In the article “The Potential Impact Of The Use Of Homeopathic And Herbal Remedies On Monitoring The Safety Of Prescription Products,” Kevin Woodward writes, “In addition, the use of herbal medicines can alter the results of laboratory tests, either due to direct interference, because of toxicology or as a result of interactions, leading to misleading results and diagnoses” (224).
I chose to use this quote because this particular sentence it includes information that best encapsulates the main flaws with using homeopathic and herbal remedies, and why the interaction of this medicine and prescribed medications makes it difficult for doctors to make a proper diagnosis for patients. This flaw is the most difficult for doctors to overcome, when making a diagnosis and deciding what drugs to prescribe because they can’t do so correctly, that is to prescribe a drug that will not cause the patient further harm, if they don’t know that (a) the patient is taking any homeopathic remedies or (b) what the homeopathic remedies are/or what is in them. It is important to quote because, I wish to include the sentence as it is written, therefore I use quotation marks, and give credit to the author that originally wrote these words.
Stricter regulatory control would also ensure that herbal products were adequately assessed for efficacy and safety — particularly form the point of view of toxicity and drug interactions, which in turn would lead to the identification of contraindications and more adequate labelling and patient information
If herbal products had harsher regulations, they could be better scrutinized for patient’s safety and their effectiveness. Such regulations would make identifying toxic ingredients from a product’s label easy, and would prevent harmful drug interactions, which would also help doctor’s when prescribing drugs or making a diagnosis for a patient (Woodward 224).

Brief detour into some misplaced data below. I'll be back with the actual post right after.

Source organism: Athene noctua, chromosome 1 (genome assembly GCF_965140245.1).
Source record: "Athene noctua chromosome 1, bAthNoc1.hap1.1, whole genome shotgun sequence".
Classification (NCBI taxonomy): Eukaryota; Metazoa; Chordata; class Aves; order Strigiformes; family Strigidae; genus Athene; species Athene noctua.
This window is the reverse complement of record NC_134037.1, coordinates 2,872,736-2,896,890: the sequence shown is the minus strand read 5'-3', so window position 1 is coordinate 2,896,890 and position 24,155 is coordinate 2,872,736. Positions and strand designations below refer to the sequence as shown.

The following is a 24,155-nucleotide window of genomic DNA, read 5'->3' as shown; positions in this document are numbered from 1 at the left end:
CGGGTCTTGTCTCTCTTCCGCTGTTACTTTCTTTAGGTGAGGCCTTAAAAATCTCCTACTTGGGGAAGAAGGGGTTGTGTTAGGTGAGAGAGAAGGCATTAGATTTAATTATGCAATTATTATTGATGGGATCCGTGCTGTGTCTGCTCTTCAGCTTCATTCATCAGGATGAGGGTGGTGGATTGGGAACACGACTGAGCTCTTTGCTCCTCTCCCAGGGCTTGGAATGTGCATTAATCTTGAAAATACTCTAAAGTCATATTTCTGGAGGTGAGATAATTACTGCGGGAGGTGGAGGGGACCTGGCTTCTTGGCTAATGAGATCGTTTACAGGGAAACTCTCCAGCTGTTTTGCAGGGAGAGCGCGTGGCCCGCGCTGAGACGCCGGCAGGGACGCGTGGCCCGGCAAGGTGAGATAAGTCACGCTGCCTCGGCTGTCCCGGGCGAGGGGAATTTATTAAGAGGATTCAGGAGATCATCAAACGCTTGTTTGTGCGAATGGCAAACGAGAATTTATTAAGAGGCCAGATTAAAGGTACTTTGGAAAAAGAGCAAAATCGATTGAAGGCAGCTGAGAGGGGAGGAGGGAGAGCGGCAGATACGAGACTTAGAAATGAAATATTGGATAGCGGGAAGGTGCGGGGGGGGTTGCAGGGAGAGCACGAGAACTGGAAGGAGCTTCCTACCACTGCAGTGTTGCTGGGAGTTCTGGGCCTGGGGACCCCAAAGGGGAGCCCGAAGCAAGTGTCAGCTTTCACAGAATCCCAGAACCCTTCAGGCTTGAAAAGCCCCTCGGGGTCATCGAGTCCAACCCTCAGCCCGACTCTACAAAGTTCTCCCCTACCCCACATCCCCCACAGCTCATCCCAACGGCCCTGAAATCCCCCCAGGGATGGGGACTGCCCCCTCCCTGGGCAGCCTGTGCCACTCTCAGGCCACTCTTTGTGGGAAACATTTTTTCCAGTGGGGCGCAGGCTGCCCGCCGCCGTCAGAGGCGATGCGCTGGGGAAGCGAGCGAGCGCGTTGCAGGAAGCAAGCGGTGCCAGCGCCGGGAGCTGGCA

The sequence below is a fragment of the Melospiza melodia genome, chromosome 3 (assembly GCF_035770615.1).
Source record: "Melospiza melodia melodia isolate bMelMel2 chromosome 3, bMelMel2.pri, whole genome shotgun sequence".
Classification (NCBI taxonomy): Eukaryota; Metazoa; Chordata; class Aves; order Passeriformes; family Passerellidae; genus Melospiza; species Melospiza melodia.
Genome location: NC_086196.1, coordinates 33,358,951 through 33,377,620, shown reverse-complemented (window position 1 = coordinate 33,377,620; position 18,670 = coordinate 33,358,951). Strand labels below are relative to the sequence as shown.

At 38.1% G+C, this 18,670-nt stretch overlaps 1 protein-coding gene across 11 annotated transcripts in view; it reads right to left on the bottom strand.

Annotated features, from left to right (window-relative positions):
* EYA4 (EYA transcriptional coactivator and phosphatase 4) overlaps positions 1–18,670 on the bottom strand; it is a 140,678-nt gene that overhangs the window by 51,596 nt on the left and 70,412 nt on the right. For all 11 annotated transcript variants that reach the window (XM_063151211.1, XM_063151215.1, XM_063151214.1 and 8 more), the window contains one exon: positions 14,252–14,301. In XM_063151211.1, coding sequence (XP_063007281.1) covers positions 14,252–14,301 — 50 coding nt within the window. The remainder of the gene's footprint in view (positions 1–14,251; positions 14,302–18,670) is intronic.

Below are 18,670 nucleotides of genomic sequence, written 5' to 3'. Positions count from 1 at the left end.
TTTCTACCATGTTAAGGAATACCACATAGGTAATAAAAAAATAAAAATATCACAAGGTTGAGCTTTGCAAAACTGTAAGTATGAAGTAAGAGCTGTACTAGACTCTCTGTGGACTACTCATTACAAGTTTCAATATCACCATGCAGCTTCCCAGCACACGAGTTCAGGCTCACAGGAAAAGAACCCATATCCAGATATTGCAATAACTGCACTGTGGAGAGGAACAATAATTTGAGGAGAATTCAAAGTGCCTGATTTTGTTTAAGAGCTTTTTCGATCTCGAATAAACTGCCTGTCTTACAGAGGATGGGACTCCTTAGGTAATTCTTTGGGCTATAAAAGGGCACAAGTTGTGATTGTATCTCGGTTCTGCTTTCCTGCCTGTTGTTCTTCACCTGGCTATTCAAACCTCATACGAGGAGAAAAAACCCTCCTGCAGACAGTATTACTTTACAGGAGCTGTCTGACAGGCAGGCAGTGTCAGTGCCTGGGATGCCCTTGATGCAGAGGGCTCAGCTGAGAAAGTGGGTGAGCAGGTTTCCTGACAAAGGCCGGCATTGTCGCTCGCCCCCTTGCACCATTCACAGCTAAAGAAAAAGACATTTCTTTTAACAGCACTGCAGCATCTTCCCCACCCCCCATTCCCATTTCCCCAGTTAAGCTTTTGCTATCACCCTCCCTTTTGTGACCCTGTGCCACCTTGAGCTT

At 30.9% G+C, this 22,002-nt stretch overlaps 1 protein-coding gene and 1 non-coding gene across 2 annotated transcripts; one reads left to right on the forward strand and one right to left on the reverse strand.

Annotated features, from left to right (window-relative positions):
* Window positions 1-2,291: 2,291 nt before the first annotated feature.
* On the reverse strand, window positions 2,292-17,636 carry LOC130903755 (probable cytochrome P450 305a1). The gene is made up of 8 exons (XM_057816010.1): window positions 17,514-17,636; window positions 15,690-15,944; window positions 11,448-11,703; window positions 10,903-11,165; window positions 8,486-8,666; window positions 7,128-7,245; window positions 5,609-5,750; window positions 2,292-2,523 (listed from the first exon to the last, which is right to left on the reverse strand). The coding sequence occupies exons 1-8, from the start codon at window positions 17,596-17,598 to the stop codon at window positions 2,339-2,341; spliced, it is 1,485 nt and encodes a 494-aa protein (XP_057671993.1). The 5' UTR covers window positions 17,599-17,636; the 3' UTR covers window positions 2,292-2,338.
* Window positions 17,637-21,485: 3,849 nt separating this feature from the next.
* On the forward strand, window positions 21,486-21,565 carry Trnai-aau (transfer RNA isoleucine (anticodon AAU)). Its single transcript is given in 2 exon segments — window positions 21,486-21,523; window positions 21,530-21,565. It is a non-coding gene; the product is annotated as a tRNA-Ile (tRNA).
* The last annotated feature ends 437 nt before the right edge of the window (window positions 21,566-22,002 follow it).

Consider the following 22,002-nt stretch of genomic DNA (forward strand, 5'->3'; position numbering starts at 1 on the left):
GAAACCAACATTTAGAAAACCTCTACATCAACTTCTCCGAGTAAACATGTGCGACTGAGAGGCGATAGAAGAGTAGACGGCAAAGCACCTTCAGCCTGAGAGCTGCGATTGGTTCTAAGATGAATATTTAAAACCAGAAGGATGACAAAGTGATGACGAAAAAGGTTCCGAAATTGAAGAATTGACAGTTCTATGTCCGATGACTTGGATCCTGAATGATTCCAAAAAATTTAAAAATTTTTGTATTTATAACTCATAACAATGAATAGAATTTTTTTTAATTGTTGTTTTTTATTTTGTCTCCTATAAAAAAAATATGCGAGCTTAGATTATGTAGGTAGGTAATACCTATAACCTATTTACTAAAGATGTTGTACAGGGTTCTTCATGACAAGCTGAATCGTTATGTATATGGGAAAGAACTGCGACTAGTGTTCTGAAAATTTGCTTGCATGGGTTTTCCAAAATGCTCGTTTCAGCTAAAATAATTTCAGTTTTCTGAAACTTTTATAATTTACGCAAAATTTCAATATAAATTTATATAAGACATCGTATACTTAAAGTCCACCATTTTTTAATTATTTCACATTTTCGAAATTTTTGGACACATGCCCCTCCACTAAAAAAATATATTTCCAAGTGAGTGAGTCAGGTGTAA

I choose to paraphrase this particular line, because if this were implemented, then the problem stated in the quote would be theoretically solved. It is important to paraphrase rather than to summarize, because in certain circumstances there are specific details that you wish to include, but you do not wish to use the exact wording in the text, which it is found.
The use of herbal medicines, particularly by the elderly, by pregnant women, and those with life-threatening conditions such as cardiovascular disease or cancer, and by patients about to undergo surgery, is of concern, especially when their health care workers are unaware of these medications. Such uses, and the extent of the use, raises particular anxieties over the safety of complementary medicines, not only because they might result in adverse drug reactions, but because of their potential for causing drug interactions with prescribed medicines. However, they also give rise to concern because adverse reactions arising from their use might be erroneously ascribed to prescribed medicines.
It is concerning when people, such as pregnant women, the elderly, people that have cancer or cardiovascular disease, or are about to undergo surgery, use herbal medicine, especially to unaware health care workers, because they don’t know how these medicines may interact with other medicines a patient is taking–possibly resulting in an adverse reaction because of the H.M. or possibly because of the other drugs a patient is taking (Woodward 220).
It is important to summarize so that you can get the main points of a section; specific details are not required, thus neither is a quote.